Ever wondered what’s the main difference between a competitive martial artist/fighter and runners especially endurance runners or even casual but active marathon and long distance runners? Apart from the different goals of the former being about finishing timings and the latter about being better than an opponent in reaction, the differences are that mainly martial arts especially modern mixed martial arts (MMA) training is very anaerobic in nature much like sprinters’ training.
The volume of every Muay Thai and Jiu jitsu training is not as much as runners spending hours as they build up their distances but it is more intensive. This is actually however one of the important components of the definition of fitness. So what does it mean for me?
For casual runners/exercise enthusiasts, “Fitness” is actually defined as the ability to carry out daily activities without undue fatigue. To get to the average fitness or even above average and beyond, it would mean that an individual should be growing in all components. The components are, cardiovascular/ respiratory endurance, Stamina, strength flexibility, power, speed, coordination, agility, balance, accuracy and body compositions. This would mean you looking bulkier or even more muscular to the naked eye (aesthetically) and it might mean improvement in muscular strength but that is just one component of fitness overall.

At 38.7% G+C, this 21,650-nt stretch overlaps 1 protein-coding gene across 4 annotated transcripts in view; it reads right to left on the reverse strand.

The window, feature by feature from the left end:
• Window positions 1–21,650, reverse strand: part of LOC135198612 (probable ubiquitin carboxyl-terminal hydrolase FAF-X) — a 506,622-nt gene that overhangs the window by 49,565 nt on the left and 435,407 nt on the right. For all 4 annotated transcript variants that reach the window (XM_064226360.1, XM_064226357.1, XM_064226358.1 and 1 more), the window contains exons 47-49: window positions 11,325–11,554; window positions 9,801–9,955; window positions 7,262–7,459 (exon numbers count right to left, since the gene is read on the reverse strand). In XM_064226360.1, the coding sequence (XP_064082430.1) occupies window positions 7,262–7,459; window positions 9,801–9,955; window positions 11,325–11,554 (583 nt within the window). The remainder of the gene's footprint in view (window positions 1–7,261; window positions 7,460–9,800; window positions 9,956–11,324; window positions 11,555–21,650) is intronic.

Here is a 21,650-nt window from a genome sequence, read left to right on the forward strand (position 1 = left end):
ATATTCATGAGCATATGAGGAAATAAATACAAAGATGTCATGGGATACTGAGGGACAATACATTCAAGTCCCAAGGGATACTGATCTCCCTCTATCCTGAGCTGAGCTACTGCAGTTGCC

For active and veteran runners or people “shredding” this means you looking leaner on the outside but might not mean your body composition is ideal even if the fat percentage from your body fat analysis is a healthy percentage(>20%) if your diastolic and systolic blood pressure is not ideal and even a high internal fat percentage.
The point is therefore then that anaerobic training such as Muay Thai training continuous kicking and punching quickly and sprinting are the way to go as they train your anaerobic fitness which elevates growth hormones. Growth hormones are released by the body in greater amounts in response to physical stress above the lactate threshold, which is the reason intense sprints are so effective. The main advice is this, it is best to make sure you keep your overall cardiovascular fitness in check by doing three kinds of run.
- Firstly, ensure your endurance runs are timing based, do not stop running, just be at a comfortable jogging to running pace but never limit your distance.
- Secondly, complete the distanced based submaximal run by aiming to finish our national standard 2.4km in no less then 12mins or 3.2km or even 4km for those who’s heart rate is still not at 220bpm-(your age) e.g. for 20+ years old your heart rate is not + or – 200bpm.
- Last but not least a 10 seconds maximum of 12 repetitions. Adopt their discipline to also keep your body in tip top condition in terms of flexibility by stretching often. Do not do stretching as a chore nor pre/post workout activity.
In fact Muay Thai fighters spend enormous amounts of time stretching and coordinating their limbs via shadow boxing before training.
Lessons From Fighters
Runners can learn from Muay Thai fighters in this desire to improve overall fitness, be in tune with their body by also having a focus on coordination in movements after bodily changes and all components of fitness and how they take care of their body post fight for quicker recovery but still maintain an active rest regime to not lose their newly built fitness. This translates to the runner resisting the urge to run and go cross train by cycling, swimming or even Muay Thai.
Have you tried any form of martial arts training before? What do you think runners and fighters have in common?